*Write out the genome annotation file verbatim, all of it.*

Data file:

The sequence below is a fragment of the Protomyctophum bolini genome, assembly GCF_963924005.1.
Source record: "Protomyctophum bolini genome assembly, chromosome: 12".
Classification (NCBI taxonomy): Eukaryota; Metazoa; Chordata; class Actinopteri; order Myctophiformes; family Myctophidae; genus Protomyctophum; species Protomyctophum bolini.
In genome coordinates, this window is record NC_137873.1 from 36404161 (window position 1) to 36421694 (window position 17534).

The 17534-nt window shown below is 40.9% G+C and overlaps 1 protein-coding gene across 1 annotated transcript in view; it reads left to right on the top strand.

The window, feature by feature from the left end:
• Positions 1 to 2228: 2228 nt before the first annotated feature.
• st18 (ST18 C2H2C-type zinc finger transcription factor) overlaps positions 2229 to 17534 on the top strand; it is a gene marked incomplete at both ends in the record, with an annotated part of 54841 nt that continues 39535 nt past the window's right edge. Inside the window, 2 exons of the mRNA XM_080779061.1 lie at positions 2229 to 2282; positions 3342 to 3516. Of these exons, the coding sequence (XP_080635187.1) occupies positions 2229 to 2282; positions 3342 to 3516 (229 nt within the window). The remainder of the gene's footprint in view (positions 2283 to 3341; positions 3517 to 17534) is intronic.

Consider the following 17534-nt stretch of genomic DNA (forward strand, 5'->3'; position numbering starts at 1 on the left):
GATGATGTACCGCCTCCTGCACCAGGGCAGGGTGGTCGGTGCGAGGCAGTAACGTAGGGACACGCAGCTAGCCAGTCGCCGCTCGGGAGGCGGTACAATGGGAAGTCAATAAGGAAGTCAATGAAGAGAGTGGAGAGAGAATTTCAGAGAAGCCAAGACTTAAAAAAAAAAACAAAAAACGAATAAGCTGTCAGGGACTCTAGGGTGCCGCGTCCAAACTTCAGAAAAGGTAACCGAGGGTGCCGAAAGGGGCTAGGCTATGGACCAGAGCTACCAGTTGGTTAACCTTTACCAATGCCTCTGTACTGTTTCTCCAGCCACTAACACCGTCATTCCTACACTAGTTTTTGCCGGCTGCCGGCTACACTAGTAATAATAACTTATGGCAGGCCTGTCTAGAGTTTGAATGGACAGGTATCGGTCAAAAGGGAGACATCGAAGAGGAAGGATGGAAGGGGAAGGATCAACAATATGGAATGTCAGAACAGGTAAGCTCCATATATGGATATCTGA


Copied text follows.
The sequence below is a fragment of the Protomyctophum bolini genome, assembly GCF_963924005.1.
Source record: "Protomyctophum bolini genome assembly, chromosome: 12".
Classification (NCBI taxonomy): Eukaryota; Metazoa; Chordata; class Actinopteri; order Myctophiformes; family Myctophidae; genus Protomyctophum; species Protomyctophum bolini.
In genome coordinates, this window is record NC_137873.1 from 36404161 (window position 1) to 36421694 (window position 17534).

The 17534-nt window shown below is 40.9% G+C and overlaps 1 protein-coding gene across 1 annotated transcript in view; it reads left to right on the top strand.

The window, feature by feature from the left end:
• Positions 1 to 2228: 2228 nt before the first annotated feature.
• st18 (ST18 C2H2C-type zinc finger transcription factor) overlaps positions 2229 to 17534 on the top strand; it is a gene marked incomplete at both ends in the record, with an annotated part of 54841 nt that continues 39535 nt past the window's right edge. Inside the window, 2 exons of the mRNA XM_080779061.1 lie at positions 2229 to 2282; positions 3342 to 3516. Of these exons, the coding sequence (XP_080635187.1) occupies positions 2229 to 2282; positions 3342 to 3516 (229 nt within the window). The remainder of the gene's footprint in view (positions 2283 to 3341; positions 3517 to 17534) is intronic.

Consider the following 17534-nt stretch of genomic DNA (forward strand, 5'->3'; position numbering starts at 1 on the left):
GATGATGTACCGCCTCCTGCACCAGGGCAGGGTGGTCGGTGCGAGGCAGTAACGTAGGGACACGCAGCTAGCCAGTCGCCGCTCGGGAGGCGGTACAATGGGAAGTCAATAAGGAAGTCAATGAAGAGAGTGGAGAGAGAATTTCAGAGAAGCCAAGACTTAAAAAAAAAAACAAAAAACGAATAAGCTGTCAGGGACTCTAGGGTGCCGCGTCCAAACTTCAGAAAAGGTAACCGAGGGTGCCGAAAGGGGCTAGGCTATGGACCAGAGCTACCAGTTGGTTAACCTTTACCAATGCCTCTGTACTGTTTCTCCAGCCACTAACACCGTCATTCCTACACTAGTTTTTGCCGGCTGCCGGCTACACTAGTAATAATAACTTATGGCAGGCCTGTCTAGAGTTTGAATGGACAGGTATCGGTCAAAAGGGAGACATCGAAGAGGAAGGATGGAAGGGGAAGGATCAACAATATGGAATGTCAGAACAGGTAAGCTCCATATATGGATATCTGA